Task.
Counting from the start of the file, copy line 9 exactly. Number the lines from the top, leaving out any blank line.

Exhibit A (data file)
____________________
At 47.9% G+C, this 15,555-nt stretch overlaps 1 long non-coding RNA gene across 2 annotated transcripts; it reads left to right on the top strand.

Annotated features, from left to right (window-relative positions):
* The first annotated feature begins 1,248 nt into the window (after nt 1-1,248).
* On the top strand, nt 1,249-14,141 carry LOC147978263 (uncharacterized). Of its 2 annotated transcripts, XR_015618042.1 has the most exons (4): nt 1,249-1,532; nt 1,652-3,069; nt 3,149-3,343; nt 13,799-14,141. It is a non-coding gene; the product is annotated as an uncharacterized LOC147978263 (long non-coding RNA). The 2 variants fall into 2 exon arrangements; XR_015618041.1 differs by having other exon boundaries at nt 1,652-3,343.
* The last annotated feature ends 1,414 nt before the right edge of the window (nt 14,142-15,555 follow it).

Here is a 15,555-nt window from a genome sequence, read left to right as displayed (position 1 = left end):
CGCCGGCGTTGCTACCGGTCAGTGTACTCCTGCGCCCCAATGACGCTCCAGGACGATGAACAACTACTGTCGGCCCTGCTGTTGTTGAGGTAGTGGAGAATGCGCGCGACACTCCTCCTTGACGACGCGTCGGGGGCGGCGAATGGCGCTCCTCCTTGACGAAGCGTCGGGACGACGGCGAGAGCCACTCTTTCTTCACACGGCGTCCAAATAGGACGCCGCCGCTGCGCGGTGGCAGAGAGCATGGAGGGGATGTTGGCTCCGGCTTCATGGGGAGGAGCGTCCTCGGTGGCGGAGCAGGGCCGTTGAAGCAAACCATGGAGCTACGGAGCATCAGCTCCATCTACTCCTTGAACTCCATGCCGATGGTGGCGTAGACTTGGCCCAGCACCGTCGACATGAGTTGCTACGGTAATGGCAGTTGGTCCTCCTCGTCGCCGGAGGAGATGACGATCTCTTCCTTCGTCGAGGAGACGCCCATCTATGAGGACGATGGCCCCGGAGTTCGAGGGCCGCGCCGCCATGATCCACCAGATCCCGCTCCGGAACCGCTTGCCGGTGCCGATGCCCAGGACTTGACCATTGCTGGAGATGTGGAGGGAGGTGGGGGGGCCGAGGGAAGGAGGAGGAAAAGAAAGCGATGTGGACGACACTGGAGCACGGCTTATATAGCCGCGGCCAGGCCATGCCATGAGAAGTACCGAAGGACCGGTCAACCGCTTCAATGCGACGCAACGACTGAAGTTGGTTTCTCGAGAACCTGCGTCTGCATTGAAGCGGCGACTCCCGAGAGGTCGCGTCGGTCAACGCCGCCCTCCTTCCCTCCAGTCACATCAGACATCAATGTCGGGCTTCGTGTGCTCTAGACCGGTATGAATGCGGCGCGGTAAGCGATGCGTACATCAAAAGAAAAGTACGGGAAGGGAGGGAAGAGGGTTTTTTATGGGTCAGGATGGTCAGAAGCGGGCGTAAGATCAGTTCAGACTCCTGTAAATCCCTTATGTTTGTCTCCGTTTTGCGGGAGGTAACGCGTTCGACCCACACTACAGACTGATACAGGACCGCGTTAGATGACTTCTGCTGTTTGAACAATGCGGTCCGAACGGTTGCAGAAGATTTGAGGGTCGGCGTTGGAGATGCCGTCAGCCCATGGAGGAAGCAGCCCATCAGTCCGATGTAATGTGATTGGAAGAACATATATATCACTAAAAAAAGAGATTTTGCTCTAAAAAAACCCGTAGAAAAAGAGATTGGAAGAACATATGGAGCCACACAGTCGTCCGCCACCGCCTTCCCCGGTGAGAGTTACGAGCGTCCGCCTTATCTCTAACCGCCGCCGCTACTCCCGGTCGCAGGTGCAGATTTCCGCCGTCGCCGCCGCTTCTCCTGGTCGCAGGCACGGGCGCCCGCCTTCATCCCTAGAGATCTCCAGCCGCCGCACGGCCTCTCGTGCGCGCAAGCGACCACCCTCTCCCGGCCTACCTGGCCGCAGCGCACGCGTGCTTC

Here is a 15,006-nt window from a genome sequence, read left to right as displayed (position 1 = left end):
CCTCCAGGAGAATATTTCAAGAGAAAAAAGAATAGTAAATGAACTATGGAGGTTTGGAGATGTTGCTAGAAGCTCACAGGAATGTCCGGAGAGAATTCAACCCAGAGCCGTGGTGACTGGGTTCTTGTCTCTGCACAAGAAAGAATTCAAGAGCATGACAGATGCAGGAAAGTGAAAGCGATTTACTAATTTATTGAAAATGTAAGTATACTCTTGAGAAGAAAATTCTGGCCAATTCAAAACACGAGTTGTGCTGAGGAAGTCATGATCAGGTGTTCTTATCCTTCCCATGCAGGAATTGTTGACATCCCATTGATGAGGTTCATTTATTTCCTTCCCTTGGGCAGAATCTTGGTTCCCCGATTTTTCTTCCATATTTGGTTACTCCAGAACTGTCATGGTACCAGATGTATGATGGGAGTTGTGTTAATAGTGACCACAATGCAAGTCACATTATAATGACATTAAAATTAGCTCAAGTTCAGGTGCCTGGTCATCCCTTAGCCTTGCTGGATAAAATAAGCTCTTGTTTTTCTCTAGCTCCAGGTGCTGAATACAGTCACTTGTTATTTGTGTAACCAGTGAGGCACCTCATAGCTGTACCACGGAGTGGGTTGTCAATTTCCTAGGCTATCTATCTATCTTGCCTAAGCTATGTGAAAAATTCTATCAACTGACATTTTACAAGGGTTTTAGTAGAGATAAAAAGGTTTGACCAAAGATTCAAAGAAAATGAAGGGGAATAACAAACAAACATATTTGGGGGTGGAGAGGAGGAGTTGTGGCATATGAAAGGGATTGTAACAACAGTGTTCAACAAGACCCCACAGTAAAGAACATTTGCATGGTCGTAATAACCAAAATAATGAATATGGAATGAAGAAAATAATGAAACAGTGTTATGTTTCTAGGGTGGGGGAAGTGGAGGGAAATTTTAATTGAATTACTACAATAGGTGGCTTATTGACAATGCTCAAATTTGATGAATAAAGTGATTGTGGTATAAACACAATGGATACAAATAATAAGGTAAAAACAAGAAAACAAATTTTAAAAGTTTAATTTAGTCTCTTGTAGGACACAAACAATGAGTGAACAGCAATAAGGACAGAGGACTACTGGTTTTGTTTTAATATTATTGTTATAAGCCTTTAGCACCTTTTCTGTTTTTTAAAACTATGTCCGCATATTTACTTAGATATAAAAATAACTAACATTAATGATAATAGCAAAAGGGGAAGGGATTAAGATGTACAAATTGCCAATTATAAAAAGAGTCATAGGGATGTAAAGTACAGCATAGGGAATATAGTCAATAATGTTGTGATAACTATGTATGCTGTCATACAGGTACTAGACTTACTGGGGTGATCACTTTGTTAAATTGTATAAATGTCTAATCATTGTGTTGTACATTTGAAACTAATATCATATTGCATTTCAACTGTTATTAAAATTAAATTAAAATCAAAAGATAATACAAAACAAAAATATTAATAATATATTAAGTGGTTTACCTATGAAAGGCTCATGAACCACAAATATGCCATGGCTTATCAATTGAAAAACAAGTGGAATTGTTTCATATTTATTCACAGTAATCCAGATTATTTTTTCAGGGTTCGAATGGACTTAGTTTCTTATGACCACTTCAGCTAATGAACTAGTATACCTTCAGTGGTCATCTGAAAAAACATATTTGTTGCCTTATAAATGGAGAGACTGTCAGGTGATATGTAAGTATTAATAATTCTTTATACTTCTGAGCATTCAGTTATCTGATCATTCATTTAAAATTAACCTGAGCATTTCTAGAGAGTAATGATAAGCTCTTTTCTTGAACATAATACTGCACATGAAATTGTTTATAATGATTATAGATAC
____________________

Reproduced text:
CCTCCAGGAGAATATTTCAAGAGAAAAAAGAATAGTAAATGAACTATGGAGGTTTGGAGATGTTGCTAGAAGCTCACAGGAATGTCCGGAGAGAATTCAACCCAGAGCCGTGGTGACTGGGTTCTTGTCTCTGCACAAGAAAGAATTCAAGAGCATGACAGATGCAGGAAAGTGAAAGCGATTTACTAATTTATTGAAAATGTAAGTATACTCTTGAGAAGAAAATTCTGGCCAATTCAAAACACGAGTTGTGCTGAGGAAGTCATGATCAGGTGTTCTTATCCTTCCCATGCAGGAATTGTTGACATCCCATTGATGAGGTTCATTTATTTCCTTCCCTTGGGCAGAATCTTGGTTCCCCGATTTTTCTTCCATATTTGGTTACTCCAGAACTGTCATGGTACCAGATGTATGATGGGAGTTGTGTTAATAGTGACCACAATGCAAGTCACATTATAATGACATTAAAATTAGCTCAAGTTCAGGTGCCTGGTCATCCCTTAGCCTTGCTGGATAAAATAAGCTCTTGTTTTTCTCTAGCTCCAGGTGCTGAATACAGTCACTTGTTATTTGTGTAACCAGTGAGGCACCTCATAGCTGTACCACGGAGTGGGTTGTCAATTTCCTAGGCTATCTATCTATCTTGCCTAAGCTATGTGAAAAATTCTATCAACTGACATTTTACAAGGGTTTTAGTAGAGATAAAAAGGTTTGACCAAAGATTCAAAGAAAATGAAGGGGAATAACAAACAAACATATTTGGGGGTGGAGAGGAGGAGTTGTGGCATATGAAAGGGATTGTAACAACAGTGTTCAACAAGACCCCACAGTAAAGAACATTTGCATGGTCGTAATAACCAAAATAATGAATATGGAATGAAGAAAATAATGAAACAGTGTTATGTTTCTAGGGTGGGGGAAGTGGAGGGAAATTTTAATTGAATTACTACAATAGGTGGCTTATTGACAATGCTCAAATTTGATGAATAAAGTGATTGTGGTATAAACACAATGGATACAAATAATAAGGTAAAAACAAGAAAACAAATTTTAAAAGTTTAATTTAGTCTCTTGTAGGACACAAACAATGAGTGAACAGCAATAAGGACAGAGGACTACTGGTTTTGTTTTAATATTATTGTTATAAGCCTTTAGCACCTTTTCTGTTTTTTAAAACTATGTCCGCATATTTACTTAGATATAAAAATAACTAACATTAATGATAATAGCAAAAGGGGAAGGGATTAAGATGTACAAATTGCCAATTATAAAAAGAGTCATAGGGATGTAAAGTACAGCATAGGGAATATAGTCAATAATGTTGTGATAACTATGTATGCTGTCATACAGGTACTAGACTTACTGGGGTGATCACTTTGTTAAATTGTATAAATGTCTAATCATTGTGTTGTACATTTGAAACTAATATCATATTGCATTTCAACTGTTATTAAAATTAAATTAAAATCAAAAGATAATACAAAACAAAAATATTAATAATATATTAAGTGGTTTACCTATGAAAGGCTCATGAACCACAAATATGCCATGGCTTATCAATTGAAAAACAAGTGGAATTGTTTCATATTTATTCACAGTAATCCAGATTATTTTTTCAGGGTTCGAATGGACTTAGTTTCTTATGACCACTTCAGCTAATGAACTAGTATACCTTCAGTGGTCATCTGAAAAAACATATTTGTTGCCTTATAAATGGAGAGACTGTCAGGTGATATGTAAGTATTAATAATTCTTTATACTTCTGAGCATTCAGTTATCTGATCATTCATTTAAAATTAACCTGAGCATTTCTAGAGAGTAATGATAAGCTCTTTTCTTGAACATAATACTGCACATGAAATTGTTTATAATGATTATAGATAC